The Parliamentary Under-Secretary of State for Trade and Industry (Mr. Michael Howard): I beg to move, That the Committee has considered the draft Restrictive Trade Practices (Services) (Amendment) Order 1985. The order withdraws the exemption in The Restrictive Trade Practices (Services) Order 1976 for certain agreements relating to the supply of banking services in Northern Ireland. The effect of the order will be to require that existing and future restrictive agreements relating to the provision of banking services in Northern Ireland must be furnished to the Office of Fair Trading and entered on a register. The Director General of Fair Trading will then consider whether an agreement contains restrictions which are of such significance as to call for investigation by the Restrictive Practices Court. If there are no significant restrictions, the Secretary of State, acting on a representation from the Director General, can give a direction that the agreement should not be referred to the court. Otherwise, unless the agreement is terminated or the restrictions in it abandoned, it must be referred to the court for a judgment as to whether the restrictions are in the public interest. The Restrictive Trade Practices Act has applied in this way to banking services in Great Britain since services generally were brought within the scope of the Act in 1976. The decision not to apply the Act, at that stage, to banking services in Northern Ireland was taken against the background of the traditionally close relationship between the banking systems in Northern Ireland and the Republic of Ireland. Those relationships had led to a degree of harmonisation of banking services on both sides of the border. In particular, the Northern Ireland banks had entered into agreements on such matters as interest rates and closing hours which mirrored those in operation in the Republic of Ireland. It was argued by the banks concerned that application of the Restrictive Trade Practices Act would lead to the dismantling of those arrangements with a consequent risk to the financial stability of the banking system in Northern Ireland. The Government believe, however, that the exemption of such arrangements from registration and judicial scrutiny under the Restrictive Trade Practices Act is no longer justified. We share the anxiety expressed by the National Consumer Council in its 1983 report on banking services that the cartelisation of banking services in Northern Ireland 4 denies consumers in the Province the advantages of greater choice and more efficient and innovative service that have accrued from open competition between banks elsewhere in the United Kingdom. In the Government's view, there are no compelling economic reasons for the banks in Northern Ireland to agree one with another on the terms on which each does business. The building societies in Northern Ireland and the Trustee Savings Bank of Northern Ireland have offered banking services outside the cartel arrangements for some considerable time. Indeed, the banks themselves have now voluntarily abandoned their agreement on interest rates and other agreements are under review. We believe, therefore, that withdrawal of the exemption will reinforce the steps towards a more competitive banking system already taken by the Northern Ireland banks. Any risks that open competition between the banks will have destabilising consequences have been substantially reduced by the introduction of stringent prudential supervision arrangements in the Banking Act 1979. The Government have given the Northern Ireland banks a long period of notice of their intention to bring them within the scope of the Restrictive Trade Practices Act. The Northern Ireland Bankers Association has been in touch with my Department and with the Office of Fair Trading over the past year to clarify the effect of the Act on the residual agreements of its members. We believe that the banks concerned are now reasonably well prepared for the withdrawal of the exemption. Moreover, when the order has come into effect, there will be a three month period of grace within which existing agreements which have become registrable must be furnished to the Office of Fair Trading. The banks will be able to continue to operate those agreements after registration unless and until any of the restrictions in them are struck down by the Restrictive Practices Court. The withdrawal of the exemption at this point is not, therefore, likely to disrupt banking business in Northern Ireland. In conclusion, I would emphasise that the order does no more than extend to banks in Northern Ireland the competition disciplines that have applied to banking services elsewhere in the United Kingdom for the last 10 years. It is a modest measure which reinforces the Northern Ireland banks' own efforts to operate on a more competitive basis and is likely to be of benefit to consumers and industry alike. I therefore hope that the Committee will be able to commend the order.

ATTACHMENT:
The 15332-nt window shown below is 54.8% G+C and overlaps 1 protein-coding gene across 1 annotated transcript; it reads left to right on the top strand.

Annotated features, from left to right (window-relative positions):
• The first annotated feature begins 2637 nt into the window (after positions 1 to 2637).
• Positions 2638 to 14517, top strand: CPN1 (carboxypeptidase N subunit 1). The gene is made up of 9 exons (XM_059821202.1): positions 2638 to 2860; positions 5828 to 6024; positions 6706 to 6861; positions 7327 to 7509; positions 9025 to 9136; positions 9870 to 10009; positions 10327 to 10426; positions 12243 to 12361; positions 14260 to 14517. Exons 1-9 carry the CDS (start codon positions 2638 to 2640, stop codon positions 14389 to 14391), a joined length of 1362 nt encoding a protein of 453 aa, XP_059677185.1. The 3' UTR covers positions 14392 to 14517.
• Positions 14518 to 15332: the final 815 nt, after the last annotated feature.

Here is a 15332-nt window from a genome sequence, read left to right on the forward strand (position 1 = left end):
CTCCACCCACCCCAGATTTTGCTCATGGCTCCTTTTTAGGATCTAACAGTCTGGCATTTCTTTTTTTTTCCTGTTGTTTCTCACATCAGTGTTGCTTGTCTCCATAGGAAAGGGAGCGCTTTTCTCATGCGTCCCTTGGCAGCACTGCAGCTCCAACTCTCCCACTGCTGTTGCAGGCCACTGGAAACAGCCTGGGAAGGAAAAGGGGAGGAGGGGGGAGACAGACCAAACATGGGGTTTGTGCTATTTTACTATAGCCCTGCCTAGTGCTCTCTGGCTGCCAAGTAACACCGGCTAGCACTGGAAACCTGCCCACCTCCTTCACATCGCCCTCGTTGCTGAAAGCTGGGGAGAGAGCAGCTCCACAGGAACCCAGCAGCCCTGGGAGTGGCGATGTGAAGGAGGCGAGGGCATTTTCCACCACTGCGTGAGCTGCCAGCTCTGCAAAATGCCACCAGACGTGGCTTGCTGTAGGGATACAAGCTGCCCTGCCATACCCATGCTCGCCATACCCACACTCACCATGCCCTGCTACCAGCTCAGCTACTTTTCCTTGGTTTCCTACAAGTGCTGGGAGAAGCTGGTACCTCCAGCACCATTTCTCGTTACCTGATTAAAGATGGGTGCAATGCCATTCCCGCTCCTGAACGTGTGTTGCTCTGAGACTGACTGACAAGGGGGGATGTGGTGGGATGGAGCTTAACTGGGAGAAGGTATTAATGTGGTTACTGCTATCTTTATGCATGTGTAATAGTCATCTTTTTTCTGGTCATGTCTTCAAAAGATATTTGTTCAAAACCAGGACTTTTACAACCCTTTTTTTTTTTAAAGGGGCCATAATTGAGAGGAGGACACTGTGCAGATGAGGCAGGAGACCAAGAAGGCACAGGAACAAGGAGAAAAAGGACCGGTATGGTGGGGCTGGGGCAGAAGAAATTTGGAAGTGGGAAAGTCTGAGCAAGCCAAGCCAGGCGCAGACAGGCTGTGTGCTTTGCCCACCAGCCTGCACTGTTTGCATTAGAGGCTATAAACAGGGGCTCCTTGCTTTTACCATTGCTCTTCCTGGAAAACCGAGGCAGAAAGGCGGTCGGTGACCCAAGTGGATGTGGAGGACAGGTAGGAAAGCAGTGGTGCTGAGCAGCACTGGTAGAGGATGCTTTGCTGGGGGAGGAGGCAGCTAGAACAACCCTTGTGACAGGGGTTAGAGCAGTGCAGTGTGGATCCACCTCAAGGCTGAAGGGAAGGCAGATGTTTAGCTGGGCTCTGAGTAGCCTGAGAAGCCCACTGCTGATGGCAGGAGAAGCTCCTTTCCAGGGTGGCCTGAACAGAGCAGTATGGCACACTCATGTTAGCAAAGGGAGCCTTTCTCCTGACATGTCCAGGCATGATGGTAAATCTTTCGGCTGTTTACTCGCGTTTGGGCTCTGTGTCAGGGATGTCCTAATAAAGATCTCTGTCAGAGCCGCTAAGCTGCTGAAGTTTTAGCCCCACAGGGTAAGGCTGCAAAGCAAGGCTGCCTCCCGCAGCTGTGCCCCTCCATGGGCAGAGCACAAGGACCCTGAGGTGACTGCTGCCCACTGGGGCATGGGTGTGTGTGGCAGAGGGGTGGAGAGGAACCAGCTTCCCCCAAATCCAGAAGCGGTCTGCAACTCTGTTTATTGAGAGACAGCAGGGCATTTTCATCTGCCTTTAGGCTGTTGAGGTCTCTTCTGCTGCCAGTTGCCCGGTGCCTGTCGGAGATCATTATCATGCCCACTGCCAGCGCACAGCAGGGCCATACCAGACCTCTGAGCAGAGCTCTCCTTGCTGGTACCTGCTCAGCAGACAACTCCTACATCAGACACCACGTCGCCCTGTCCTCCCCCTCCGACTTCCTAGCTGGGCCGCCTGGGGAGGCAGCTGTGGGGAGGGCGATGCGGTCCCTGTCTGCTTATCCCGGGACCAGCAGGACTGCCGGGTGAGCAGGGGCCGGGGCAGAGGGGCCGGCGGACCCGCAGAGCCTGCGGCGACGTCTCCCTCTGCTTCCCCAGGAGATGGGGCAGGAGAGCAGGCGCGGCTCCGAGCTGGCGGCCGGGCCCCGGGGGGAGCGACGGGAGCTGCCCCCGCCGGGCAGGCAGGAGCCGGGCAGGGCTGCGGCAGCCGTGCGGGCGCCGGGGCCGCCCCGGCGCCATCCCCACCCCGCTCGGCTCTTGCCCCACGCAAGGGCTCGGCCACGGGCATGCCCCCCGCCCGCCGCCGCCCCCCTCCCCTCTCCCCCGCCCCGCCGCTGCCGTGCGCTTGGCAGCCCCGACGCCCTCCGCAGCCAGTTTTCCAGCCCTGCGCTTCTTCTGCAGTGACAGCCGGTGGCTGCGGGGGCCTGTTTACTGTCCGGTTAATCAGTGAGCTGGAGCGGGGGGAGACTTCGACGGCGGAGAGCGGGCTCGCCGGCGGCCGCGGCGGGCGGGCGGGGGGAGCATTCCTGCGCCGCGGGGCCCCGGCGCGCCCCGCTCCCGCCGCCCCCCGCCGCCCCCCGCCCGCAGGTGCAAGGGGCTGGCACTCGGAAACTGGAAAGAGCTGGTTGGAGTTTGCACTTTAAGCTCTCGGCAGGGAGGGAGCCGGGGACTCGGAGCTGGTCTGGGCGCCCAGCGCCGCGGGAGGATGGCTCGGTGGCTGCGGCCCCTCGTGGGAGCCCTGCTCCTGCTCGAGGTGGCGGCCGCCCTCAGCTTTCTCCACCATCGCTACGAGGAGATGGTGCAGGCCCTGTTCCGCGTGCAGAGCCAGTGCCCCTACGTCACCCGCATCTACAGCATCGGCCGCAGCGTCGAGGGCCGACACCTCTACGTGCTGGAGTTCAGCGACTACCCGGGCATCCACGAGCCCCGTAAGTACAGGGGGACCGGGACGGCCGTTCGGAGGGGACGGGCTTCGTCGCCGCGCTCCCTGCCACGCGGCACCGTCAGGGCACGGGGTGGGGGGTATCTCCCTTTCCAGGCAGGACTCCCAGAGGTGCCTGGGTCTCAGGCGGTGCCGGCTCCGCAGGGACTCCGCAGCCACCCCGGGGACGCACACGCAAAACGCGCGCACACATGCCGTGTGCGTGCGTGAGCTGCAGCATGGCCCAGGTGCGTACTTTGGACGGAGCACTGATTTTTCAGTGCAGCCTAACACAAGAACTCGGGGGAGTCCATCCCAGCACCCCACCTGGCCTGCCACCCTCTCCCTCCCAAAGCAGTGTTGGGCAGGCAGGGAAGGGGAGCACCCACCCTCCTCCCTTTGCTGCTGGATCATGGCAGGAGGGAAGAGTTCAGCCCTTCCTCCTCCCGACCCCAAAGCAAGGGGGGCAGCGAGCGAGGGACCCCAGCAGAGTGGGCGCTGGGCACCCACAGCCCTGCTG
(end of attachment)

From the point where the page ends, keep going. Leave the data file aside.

10.34 am